Opinion polls in Turkey are notoriously unreliable. However, although local factors can play a role, Turks tend to vote in local elections according to their perceptions of a party’s performance in national politics as a whole. As a result, the forthcoming local elections are expected to serve as an indication of the level of popular support for the AKP and – given his domination of the party – Erdoğan himself.

There are already some AKP parliamentary deputies who are privately uneasy about Erdoğan’s increasingly autocratic authoritarianism. But they are reluctant to challenge him publicly unless they are sure that he is weakened – particularly after seeing the ruthlessness with which Erdoğan is continuing to purge the police and judiciary of suspected Gülen sympathizers.

In addition, Erdoğan has refused to consider amending the clause in the AKP’s internal statutes that forbids a party member from holding the same public office for more than three terms in succession. As a result, around 60-65 AKP deputies who would otherwise seek to run again are now faced with the prospect of having to stand down at the next general election. Gül’s advisers have privately let them know that he would abolish the restriction if he became AKP leader. But these disgruntled deputies are also awaiting the local election results before deciding what to do.

At the last local elections in March 2009, the AKP took 39 per cent of the popular vote. If the party wins over 40 per cent in March 2014 and retains control of Istanbul and Ankara, Erdoğan’s position will be strengthened and he will push ahead with his plans to run for president. A good result in the local elections would also mean that Erdoğan’s prestige – and thus his informal authority – would be such that few in the AKP would dare to defy an order from him.

In such a situation, Gül’s chances of being elected leader of the AKP would be considerably reduced. One alternative would be for Gül to try to form a new political party. However, this would represent a considerable financial and organizational challenge, particularly as Gül lacks a nationwide network of his own. Before the power struggle between and the Gülen Movement became public in December 2013, it might have been possible for Gül to draw on the movement’s financial resources and social networks. But its aggressive campaign against Erdoğan has also publicized some of the movement’s more sinister activities, such as its establishment of an organized presence in the police and judiciary and its widespread use of illegal wiretaps.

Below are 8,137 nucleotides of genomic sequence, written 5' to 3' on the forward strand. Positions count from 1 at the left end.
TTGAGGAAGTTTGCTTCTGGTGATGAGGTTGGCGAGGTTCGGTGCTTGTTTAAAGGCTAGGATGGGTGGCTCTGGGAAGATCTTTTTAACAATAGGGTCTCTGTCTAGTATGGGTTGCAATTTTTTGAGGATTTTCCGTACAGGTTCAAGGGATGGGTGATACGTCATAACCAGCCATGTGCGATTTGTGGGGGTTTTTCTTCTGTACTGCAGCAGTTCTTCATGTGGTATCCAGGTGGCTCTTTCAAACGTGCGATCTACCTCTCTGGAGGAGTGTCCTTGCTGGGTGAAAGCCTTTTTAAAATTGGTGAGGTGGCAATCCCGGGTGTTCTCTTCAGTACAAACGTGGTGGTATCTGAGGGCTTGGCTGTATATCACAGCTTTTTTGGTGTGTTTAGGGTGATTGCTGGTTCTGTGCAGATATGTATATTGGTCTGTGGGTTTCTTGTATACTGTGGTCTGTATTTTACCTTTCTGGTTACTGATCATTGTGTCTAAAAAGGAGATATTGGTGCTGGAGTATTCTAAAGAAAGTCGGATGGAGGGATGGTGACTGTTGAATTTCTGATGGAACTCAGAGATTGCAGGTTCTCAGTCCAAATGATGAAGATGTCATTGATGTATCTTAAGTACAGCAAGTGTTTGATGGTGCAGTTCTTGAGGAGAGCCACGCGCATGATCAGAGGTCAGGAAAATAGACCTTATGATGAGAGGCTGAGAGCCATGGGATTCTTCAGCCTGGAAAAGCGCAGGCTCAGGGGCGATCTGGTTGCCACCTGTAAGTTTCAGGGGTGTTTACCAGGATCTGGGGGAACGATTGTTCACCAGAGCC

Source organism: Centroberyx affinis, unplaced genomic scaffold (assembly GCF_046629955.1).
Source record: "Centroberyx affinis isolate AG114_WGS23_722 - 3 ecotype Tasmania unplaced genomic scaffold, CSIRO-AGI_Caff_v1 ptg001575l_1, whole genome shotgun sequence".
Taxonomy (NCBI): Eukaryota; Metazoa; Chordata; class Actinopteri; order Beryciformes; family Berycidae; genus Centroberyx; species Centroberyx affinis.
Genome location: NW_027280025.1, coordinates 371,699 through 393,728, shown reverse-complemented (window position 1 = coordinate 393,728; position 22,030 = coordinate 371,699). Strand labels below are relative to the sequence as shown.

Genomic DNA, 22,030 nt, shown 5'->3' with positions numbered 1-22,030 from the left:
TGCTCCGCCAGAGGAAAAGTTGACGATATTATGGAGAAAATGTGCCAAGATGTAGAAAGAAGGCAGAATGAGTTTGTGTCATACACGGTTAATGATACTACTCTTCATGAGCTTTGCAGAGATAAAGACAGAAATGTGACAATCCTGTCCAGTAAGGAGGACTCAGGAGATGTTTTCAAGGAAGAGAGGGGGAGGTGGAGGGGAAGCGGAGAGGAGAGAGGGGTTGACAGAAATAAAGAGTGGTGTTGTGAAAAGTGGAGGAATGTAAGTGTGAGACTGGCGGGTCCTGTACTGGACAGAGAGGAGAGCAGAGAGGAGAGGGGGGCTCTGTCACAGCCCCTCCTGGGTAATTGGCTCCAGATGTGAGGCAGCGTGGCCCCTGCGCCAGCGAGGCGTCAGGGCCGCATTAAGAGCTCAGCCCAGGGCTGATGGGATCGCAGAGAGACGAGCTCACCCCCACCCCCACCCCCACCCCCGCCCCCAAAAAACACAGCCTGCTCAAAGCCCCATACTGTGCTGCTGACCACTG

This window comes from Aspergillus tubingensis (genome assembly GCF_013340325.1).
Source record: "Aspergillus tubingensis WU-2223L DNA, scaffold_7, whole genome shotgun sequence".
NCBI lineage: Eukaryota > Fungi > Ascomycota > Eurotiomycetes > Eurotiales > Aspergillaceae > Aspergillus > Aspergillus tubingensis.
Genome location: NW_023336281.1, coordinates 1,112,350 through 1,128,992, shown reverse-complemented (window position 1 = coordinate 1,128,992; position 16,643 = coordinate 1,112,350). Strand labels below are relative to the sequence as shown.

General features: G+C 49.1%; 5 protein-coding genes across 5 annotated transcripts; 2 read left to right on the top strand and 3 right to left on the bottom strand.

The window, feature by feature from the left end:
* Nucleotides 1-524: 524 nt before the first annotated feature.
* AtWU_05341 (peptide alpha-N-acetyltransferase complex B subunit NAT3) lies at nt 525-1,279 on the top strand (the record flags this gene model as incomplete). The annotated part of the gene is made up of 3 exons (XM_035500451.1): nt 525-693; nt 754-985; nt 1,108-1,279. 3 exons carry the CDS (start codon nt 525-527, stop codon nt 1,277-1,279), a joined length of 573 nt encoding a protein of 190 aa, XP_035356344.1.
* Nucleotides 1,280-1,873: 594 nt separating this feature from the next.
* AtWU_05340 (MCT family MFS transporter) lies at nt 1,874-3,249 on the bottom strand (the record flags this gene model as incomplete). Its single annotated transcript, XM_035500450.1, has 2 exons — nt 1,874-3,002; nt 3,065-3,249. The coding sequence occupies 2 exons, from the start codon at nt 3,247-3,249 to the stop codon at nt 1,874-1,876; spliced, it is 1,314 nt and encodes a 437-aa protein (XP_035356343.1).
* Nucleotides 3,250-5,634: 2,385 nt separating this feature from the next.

Although many non-AKP voters would support Gül against Erdoğan, they would not vote for a party led by him in a general election. In itself, the Gülen Movement is too small to constitute an electoral base. Any new party founded by Gül would have to primarily target AKP voters, a large proportion of whom have been deeply alienated by the Gülen Movement’s campaign against Erdoğan. As a result, rather than being an asset, Gül’s reputation for having good relations with the Gülen Movement would be a liability. Under the current circumstances, rejoining the AKP probably represents Gül’s only possibility of becoming prime minister.

If the AKP vote falls below 40 per cent – and if it loses Istanbul or Ankara – Erdoğan will be weakened and Gül’s chances of returning to the AKP and taking over the leadership will increase. But there would still need to be a transitional period in which someone else served as prime minister until a general election could be held to enable Gül to enter parliament.

CONCLUSIONS: The political turmoil triggered by the corruption investigations against members of Erdoğan’s inner circle that was launched on December 17, 2013, shows no sign of abating. Both the turmoil itself and Erdoğan’s draconian response – including bureaucratic purges, political interference in judicial processes and restrictions on freedom of expression – have led to calls for Gül to intervene to uphold democratic principles and the rule of law. Most of the calls have come from the Gülen Movement and non-AKP voters, such as secularists. The current situation is arguably the greatest test of Gül’s presidency – and it is one he is in danger of failing. If continues to prevaricate, he risks not only alienating the Gülen Movement and those non-AKP voters who were previously sympathetic to him, but also appearing weak and indecisive.

Yet an intervention could also cost Gül his chance of returning to active politics as prime minister. It is even possible that a poor result for the AKP in the local elections could be more damaging than one in which the party did well. In the latter case, even if Erdoğan was strengthened in the short-term, Gül would still be able to bide his time and wait for an opportunity. However, if Gül intervenes now – such as by criticizing Erdoğan – and the AKP subsequenlty performs badly in the local elections, there is a strong possibility that party supporters will hold Gül responsible., More dangerously, Gül would be vulnerable to accusations that – in order to further his personal ambitions – he had damaged the party that he had helped to establish in 2001; and his hopes of leading the AKP would suffer a serious, probably fatal, blow.

Gareth H. Jenkins is a Nonresident Senior Fellow with the Central Asia-Caucasus Institute & Silk Road Studies Program Joint Center.

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The Turkey Analyst is a publication of the Central Asia-Caucasus Institute & Silk Road Studies Joint Center, designed to bring authoritative analysis and news on the rapidly developing domestic and foreign policy issues in Turkey. It includes topical analysis, as well as a summary of the Turkish media debate.